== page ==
Duquesne University

Darwin and the Split between Natural and Sexual Selection

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Elizabeth Grosz April 1, 2009, 7:00-10:00 p.m. Power Center Ballroom
Sponsored by the Office of the Provost

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Elizabeth Grosz is a philosopher who currently holds the position of Professor of Women's and Gender Studies at Rutgers University. In 2004 she published The Nick of Time: Politics, Evolution, and the Untimely which explores the lasting effects of the theories of time developed by Darwin, Nietzsche, and Bergson. Grosz argues for re-addressing Darwin’s emphasis on dynamism and the imperative to change in terms of its profound philosophical implications, particularly in the arena of social activism.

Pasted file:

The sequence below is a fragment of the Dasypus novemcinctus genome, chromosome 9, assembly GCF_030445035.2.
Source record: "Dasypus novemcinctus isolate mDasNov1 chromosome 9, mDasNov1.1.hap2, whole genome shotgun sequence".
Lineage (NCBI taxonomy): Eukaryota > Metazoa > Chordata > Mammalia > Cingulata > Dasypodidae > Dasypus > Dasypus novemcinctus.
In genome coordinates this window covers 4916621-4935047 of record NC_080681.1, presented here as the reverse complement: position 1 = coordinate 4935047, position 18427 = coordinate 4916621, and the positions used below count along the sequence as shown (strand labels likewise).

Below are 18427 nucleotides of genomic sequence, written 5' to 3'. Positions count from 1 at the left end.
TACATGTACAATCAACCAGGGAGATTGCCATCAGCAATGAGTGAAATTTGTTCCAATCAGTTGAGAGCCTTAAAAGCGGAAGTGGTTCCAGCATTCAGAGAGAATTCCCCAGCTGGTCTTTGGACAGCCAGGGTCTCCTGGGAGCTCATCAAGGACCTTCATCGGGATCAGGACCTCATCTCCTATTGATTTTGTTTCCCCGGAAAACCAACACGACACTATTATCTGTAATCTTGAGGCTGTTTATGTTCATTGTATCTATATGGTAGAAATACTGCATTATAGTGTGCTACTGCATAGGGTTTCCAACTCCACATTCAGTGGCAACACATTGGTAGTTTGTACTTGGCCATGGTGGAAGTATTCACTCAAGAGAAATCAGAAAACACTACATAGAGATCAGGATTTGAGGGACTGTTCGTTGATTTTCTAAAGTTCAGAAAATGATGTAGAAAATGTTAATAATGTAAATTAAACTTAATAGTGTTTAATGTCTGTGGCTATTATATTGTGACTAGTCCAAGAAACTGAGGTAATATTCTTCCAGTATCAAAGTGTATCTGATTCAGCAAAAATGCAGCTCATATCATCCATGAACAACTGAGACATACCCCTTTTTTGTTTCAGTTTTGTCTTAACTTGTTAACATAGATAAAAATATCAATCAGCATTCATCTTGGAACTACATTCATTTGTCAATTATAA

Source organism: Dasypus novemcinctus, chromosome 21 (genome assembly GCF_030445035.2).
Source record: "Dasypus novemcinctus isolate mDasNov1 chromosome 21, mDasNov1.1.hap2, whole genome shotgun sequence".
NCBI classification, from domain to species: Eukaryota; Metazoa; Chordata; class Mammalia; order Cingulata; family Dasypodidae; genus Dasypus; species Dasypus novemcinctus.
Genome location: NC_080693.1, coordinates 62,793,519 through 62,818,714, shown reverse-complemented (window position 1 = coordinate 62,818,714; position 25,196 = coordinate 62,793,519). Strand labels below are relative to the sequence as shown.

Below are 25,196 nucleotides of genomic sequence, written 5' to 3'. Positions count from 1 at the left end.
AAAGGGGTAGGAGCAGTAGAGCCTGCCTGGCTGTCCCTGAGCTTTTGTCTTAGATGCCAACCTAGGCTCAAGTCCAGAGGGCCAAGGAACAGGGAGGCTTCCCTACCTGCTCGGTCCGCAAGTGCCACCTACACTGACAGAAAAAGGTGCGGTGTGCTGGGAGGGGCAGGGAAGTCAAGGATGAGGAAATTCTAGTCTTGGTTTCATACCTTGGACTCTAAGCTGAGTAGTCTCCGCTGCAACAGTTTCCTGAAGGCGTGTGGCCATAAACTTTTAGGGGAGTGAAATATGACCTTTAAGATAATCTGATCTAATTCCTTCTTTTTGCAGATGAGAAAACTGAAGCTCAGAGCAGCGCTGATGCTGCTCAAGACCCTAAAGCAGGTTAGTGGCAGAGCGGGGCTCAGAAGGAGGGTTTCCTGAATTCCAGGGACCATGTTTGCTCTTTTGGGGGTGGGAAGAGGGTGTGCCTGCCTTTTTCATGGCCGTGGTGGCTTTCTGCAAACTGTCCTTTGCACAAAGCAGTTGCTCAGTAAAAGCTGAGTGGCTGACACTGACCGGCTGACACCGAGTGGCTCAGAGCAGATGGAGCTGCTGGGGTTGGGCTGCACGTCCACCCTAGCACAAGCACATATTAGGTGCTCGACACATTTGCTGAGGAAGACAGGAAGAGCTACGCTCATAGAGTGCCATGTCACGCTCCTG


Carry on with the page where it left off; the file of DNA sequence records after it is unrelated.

Abstract: Charles Darwin very carefully distinguished natural selection, also known as the survival of the fittest, from sexual selection, the ability to attract possible sexual partners, by devoting a separate major text to each of these concepts. This distinction, while broadly acknowledged in much of contemporary biology, is nevertheless, generally treated reductively. Sexual selection is commonly regarded as a sub-branch of natural selection. This talk will explore the ways in which these two principles, in their conceptual separation, are necessary to understand the sometimes non-adaptive derangements that sexuality entails within animal and human, natural and cultural existence.

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